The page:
An object of the LinkedHashMap class must be created in order to generate a LinkedHashMap. The LinkedHashMap class has a variety of constructors that make the building of the ArrayList possible. The constructors available in this class are as follows:

  1. LinkedHashMap(): This is used to create a default LinkedHashMap constructor.

LinkedHashMap<K, V> lhm = new LinkedHashMap<K, V>();

  1. LinkedHashMap(int capacity): It is used to provide a specific LinkedHashMap with a predetermined capacity.

LinkedHashMap<K, V> lhm = new LinkedHashMap<K, V>(int capacity);

  1. LinkedHashMap(Map<? extends K,​? extends V> map): It is used to load the contents of the provided map into a specific LinkedHashMap.

LinkedHashMap<K, V> lhm = new LinkedHashMap<K, V>(Map<? extends K,​? extends V> map);

  1. LinkedHashMap(int capacity, float fillRatio): It is used to initialise a LinkedHashMap’s capacity and fill ratio. When to automatically expand the size of the LinkedHashMap is determined by a statistic known as the fillRatio, also known as the loadFactor. By default, this value is set to 0.75, meaning that when the map is 75% full, its size is raised.

LinkedHashMap<K, V> lhm = new LinkedHashMap<K, V>(int capacity, float fillRatio);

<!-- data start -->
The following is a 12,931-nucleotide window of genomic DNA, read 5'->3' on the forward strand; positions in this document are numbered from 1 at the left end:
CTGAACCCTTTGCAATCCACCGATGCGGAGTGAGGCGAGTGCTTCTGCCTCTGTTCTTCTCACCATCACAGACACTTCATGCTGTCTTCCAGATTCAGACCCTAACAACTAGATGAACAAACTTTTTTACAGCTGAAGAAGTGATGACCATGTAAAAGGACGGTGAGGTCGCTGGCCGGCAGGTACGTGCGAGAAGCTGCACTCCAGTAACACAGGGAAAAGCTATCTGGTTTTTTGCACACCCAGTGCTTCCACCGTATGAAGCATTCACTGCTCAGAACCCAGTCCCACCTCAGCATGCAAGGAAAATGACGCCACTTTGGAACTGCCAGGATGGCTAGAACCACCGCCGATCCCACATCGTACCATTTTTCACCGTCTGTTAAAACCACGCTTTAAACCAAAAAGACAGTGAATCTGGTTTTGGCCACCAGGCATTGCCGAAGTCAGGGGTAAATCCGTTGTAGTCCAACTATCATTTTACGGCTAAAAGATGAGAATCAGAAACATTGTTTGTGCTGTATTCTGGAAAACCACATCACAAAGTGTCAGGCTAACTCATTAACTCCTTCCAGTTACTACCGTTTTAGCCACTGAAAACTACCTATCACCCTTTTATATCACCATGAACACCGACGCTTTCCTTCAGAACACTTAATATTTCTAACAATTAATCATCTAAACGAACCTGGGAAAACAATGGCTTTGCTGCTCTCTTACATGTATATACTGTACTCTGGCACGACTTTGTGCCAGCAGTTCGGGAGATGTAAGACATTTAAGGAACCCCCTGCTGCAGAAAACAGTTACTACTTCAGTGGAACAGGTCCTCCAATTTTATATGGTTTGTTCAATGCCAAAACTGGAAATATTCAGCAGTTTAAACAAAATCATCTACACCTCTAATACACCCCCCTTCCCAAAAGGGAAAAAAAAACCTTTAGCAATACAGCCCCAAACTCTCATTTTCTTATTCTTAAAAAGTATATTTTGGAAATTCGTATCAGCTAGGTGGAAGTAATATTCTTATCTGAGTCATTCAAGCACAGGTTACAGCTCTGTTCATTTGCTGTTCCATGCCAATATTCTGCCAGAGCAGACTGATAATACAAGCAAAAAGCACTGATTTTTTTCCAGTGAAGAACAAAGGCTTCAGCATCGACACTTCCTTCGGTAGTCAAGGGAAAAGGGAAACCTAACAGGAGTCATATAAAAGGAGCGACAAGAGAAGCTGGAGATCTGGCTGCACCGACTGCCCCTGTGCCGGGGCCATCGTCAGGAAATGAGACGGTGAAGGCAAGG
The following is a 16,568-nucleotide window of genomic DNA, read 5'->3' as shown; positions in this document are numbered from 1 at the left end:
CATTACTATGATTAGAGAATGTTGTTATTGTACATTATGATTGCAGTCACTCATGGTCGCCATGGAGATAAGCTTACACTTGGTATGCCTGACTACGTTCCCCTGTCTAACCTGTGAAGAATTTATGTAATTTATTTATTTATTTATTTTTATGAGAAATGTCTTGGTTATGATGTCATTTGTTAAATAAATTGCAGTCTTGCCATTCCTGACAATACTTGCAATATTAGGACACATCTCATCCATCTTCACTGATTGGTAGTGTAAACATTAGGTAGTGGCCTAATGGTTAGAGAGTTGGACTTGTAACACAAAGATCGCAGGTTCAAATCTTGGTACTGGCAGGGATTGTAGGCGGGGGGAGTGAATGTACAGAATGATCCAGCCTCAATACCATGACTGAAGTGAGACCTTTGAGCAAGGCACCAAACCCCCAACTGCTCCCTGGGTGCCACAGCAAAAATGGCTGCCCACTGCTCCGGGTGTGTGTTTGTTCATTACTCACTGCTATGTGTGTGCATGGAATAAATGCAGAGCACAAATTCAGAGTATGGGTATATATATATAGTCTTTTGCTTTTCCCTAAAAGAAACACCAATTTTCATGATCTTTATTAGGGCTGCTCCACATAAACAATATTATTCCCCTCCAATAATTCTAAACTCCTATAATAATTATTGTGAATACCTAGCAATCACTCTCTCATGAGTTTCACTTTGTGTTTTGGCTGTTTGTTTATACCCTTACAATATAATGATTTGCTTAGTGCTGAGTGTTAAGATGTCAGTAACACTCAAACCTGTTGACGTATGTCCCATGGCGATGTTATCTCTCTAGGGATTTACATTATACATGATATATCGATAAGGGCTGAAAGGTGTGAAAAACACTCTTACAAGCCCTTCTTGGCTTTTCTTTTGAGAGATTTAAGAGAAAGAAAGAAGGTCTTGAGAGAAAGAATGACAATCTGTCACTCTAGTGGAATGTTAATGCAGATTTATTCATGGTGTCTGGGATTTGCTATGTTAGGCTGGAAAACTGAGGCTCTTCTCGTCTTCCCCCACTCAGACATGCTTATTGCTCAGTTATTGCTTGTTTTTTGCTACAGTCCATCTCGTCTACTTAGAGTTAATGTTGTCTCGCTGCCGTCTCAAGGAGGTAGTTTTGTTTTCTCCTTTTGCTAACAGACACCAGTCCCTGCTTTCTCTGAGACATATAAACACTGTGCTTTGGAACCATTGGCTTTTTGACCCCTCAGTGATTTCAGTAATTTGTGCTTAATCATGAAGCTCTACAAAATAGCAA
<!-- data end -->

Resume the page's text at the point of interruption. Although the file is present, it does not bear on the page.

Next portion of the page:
1. LinkedHashMap(int capacity, float fillRatio, boolean Order): Additionally, a LinkedHashMap’s capacity and fill ratio, as well as whether or not to follow the insertion order, are initialised in this constructor.

LinkedHashMap<K, V> lhm = new LinkedHashMap<K, V>(int capacity, float fillRatio, boolean Order);

Here, true is passed for the last access order and false is passed for the insertion order for the Order attribute.

LinkedHashMap in Java

Various operations on the LinkedHashMap class

Let’s look at a few commonly performed operations on the instance of the LinkedHashMap class.

Operation 1: Adding Elements

The put() method can be used to add an element to the LinkedHashMap. HashMap differs from this in that the insertion order is preserved in the LinkedHashMap whereas it is not preserved in HashMap. 

Operation 2: Updating or Changing Elements

If we want to update an element after adding it, we can do so by adding it once more with the put() method. Since the keys in the LinkedHashMap are used to index the elements, changing the value of a key only requires re-inserting the updated value for the key that needs to be modified.

Operation 3: Removing Element

The remove() method can be used to delete an element from the LinkedHashMap. The key value is entered into this method, which then checks to see if the key already exists and, if it does, removes the key mapping from the LinkedHashMap. In addition, if the maximum size is specified, we can also delete the first entered element from the map.

Operation 4: Iterating across the LinkedHashMap

The LinkedHashMap can be iterated over in numerous ways. The most well-known method is running a for-each loop over the selected map view (fetched using a map).the instance method entrySet(). The values of key and value can then be retrieved for each entry (set element) using the getKey() and getValue() methods.